Lift a stone in any trout stream and clinging to the underside will be a host of nymphs. The most prolific will be Deleatidium vernale, they are usually in the slow quieter water.
When fishing once at Coe’s Ford there were a few trout rising but not taking. I took a look at a stone: there were a few caddis nymphs and the ever-present Deleatidium family. I tied on a size 14 pheasant tail in a slightly dark copper colour, a bonus when you tie your own because you are only limited by your imagination.
Walking upstream, (never walk downstream if you can see the bottom, because before you can see the fish they will see you, I have found it impossible to catch a trout doing a hundred miles an hour to the closest cover) I moved above Coe’s towards Chamberlains Ford when I spied a trout about midstream. I carefully got in behind and laid a cast up and to one side of the fish. He moved over and then back. With a lift of the rod tip home went the hook and off went the trout under the overhanging willows! A little side strain and eventually out he came and into the net, a nice 2.5 lb brown.
I tie the pheasant tail to match the river I’m fishing and vary size and colour to suit. When fishing small streams like the South Branch of the Waimakariri River I don’t add any weight, other than the copper wire ribbing and the thorax, whereas for the big pools and faster water I use heavier copper wire. If I need a heavier nymph I add lead wire, and for bigger rivers like the Waitaki, and even the Ahuriri, lead and copper wire together make a nymph I call the Ahuriri bomber. It sinks like a stone and is very good for those deep pools where the fish hug the bottom in the hot summer months.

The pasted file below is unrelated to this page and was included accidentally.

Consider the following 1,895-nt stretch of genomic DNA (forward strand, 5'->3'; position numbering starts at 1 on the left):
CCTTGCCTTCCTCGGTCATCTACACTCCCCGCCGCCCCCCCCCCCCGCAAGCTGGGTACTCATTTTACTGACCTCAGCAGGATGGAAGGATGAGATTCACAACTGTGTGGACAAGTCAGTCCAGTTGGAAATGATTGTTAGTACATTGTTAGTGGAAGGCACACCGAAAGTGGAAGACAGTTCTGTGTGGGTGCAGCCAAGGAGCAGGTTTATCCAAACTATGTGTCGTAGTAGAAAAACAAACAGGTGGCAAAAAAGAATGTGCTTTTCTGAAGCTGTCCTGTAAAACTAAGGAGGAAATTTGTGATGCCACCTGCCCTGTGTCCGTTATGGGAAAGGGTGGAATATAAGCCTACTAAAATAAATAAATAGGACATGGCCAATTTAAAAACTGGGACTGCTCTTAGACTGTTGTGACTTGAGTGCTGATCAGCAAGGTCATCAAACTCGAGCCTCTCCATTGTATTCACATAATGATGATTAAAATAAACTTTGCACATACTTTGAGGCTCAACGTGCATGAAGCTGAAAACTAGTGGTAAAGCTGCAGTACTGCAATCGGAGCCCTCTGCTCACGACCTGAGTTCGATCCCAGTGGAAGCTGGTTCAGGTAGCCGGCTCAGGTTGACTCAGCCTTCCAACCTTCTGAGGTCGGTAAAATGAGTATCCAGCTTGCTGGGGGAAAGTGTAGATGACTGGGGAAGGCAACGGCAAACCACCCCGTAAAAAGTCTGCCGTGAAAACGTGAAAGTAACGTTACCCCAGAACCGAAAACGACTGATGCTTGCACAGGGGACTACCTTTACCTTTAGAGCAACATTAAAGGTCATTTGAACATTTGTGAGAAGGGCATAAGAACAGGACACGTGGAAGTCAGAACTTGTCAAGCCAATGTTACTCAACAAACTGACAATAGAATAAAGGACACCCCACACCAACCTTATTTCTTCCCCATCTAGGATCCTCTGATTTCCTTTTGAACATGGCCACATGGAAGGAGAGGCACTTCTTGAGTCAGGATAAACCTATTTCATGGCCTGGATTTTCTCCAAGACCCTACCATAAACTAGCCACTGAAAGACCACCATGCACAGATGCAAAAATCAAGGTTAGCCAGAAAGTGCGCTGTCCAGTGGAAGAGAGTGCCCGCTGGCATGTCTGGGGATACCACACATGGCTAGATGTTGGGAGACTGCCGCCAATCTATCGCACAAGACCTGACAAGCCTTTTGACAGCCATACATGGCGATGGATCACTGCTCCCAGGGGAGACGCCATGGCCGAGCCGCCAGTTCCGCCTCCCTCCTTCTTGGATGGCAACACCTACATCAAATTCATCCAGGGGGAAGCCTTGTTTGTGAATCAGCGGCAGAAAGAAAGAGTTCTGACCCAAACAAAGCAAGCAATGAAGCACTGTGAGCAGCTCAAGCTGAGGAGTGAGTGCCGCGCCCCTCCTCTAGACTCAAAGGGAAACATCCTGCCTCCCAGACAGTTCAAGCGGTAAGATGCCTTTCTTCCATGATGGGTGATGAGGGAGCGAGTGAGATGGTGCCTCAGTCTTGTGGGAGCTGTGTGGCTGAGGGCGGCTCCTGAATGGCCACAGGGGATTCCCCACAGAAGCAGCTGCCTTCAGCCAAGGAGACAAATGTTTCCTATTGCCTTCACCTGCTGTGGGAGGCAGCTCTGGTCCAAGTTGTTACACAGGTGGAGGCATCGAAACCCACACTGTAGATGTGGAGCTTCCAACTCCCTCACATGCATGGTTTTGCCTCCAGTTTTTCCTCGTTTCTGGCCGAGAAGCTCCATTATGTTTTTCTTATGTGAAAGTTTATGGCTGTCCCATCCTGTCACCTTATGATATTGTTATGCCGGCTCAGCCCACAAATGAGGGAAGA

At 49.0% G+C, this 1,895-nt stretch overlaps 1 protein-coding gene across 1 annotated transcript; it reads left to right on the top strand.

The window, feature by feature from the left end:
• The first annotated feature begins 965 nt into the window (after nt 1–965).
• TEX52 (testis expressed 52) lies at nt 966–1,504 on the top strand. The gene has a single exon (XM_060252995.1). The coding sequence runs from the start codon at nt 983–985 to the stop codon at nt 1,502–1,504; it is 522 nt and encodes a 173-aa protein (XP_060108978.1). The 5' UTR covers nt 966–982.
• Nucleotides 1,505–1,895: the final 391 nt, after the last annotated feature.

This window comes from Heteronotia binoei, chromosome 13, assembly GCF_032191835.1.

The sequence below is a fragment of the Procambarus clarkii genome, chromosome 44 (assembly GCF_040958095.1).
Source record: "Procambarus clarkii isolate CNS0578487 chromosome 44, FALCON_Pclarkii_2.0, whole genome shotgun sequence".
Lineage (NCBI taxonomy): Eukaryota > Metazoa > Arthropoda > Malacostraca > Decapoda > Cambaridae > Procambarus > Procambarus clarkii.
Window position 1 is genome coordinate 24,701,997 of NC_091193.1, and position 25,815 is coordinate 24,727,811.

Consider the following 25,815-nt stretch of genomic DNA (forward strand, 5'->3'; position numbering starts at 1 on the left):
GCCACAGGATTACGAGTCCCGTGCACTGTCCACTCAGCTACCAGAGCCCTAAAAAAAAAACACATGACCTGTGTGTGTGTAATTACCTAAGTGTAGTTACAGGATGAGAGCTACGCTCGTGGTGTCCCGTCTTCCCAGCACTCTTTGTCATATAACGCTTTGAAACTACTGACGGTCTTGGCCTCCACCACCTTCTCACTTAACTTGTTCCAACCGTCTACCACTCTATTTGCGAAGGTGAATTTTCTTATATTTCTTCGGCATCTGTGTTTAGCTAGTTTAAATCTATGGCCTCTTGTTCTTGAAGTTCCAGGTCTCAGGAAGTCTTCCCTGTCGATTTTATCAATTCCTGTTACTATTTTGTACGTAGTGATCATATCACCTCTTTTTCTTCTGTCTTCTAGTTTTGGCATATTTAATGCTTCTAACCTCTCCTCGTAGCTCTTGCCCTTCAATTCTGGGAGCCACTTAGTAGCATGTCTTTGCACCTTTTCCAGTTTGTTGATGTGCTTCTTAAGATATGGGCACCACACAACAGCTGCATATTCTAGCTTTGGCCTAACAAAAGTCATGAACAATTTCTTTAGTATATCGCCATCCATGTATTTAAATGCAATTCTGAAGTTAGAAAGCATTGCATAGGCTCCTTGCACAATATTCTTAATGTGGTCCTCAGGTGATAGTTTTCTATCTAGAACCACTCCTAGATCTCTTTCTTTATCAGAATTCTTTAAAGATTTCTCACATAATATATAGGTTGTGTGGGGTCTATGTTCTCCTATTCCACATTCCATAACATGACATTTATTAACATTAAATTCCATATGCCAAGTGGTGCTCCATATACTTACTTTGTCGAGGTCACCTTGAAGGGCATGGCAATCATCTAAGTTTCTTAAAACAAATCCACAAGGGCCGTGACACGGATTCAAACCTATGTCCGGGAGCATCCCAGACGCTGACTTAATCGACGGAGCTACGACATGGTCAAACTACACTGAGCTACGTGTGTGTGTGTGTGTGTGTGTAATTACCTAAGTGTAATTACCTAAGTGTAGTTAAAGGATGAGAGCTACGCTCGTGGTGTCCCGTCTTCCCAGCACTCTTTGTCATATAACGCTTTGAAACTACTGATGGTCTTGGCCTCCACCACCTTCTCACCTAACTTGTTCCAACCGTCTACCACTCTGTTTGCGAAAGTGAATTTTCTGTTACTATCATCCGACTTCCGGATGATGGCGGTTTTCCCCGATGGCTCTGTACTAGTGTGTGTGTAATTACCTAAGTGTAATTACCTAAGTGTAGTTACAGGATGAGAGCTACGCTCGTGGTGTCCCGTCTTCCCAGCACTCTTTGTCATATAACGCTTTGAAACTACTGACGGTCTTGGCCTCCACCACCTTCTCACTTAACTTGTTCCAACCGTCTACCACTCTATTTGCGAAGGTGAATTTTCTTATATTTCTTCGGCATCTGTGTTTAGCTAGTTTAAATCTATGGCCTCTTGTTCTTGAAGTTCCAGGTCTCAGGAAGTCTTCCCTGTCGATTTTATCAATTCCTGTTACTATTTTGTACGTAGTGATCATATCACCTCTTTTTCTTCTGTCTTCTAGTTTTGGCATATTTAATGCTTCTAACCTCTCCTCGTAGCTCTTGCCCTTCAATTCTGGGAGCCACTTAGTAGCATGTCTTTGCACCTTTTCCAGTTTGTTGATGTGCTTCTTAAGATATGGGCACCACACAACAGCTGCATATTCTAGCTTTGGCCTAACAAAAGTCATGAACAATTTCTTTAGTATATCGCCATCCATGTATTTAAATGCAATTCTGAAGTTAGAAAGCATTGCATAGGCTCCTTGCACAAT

Other variations to the nymph include adding a pearl Flashabou wing case. This gives the impression of trapped air as the nymph moves through the water, and for lakes I make two changes. I use long shank hooks and tie a slim body fished on a long leader greased within a foot of the nymph and fished dead drift. You have to keep your eyes on the leader. All you will see is leader draw under the water! Use a quick flick of the rod to set the hook.
Another different method is to add a thorax of dubbing, either olive or a natural rabbit mix by picking out a few fibres with a dubbing needle to give the impression of legs.
Pheasant tail feathers are now available in a lot more colours – dark chestnut, rusty orange, and olive. You can vary in colours to meet your needs.
My first fish caught on a nymph was taken on a pheasant tail nymph on the Selwyn River. We caught three fish that day in vastly different water types. My fish was taken in knee-deep water and Stewart’s was taken in a deep swirly pool. The fish were hard to see because of moving currents. It was hard to get the fly to the fish. Now my fly box has many Pheasant Tails in a variety of sizes, shapes and colours; hook sizes 8 to 16 in the medium shank and long shank in 10 to 16.
Start by tying in four tail fibres of a cock pheasant tail, and then decide what body you want. If you are tying a standard pattern, wind a body of copper wire to form a carrot shape, leaving enough wire to use as a rib, then wind your tail fibres around the shank to the eye, tie off. I then take the thread back to the start of the thorax and tie in a wing case of tail fibres, pull to the front and tie off. This is much easier than trying to make the tail fibres do the lot.
When winding the rib go the opposite way to where you have wound the body. When adding lead, only wrap two layers in the thorax area, the top layer smaller than the first.
For a slightly different pattern tie in a fur thorax, tie in your tail and wind up to where you start your wing case. Then dub your body, pull over the wing case and tie off.
Normally the pheasant tail nymph doesn’t have any legs, but you can add them if you want. In slow water, it gives a bit of life to a fairly rigid pattern. Play around with some of these ideas or try some of your own.
This post was last modified on 13/03/2019 1:21 pm
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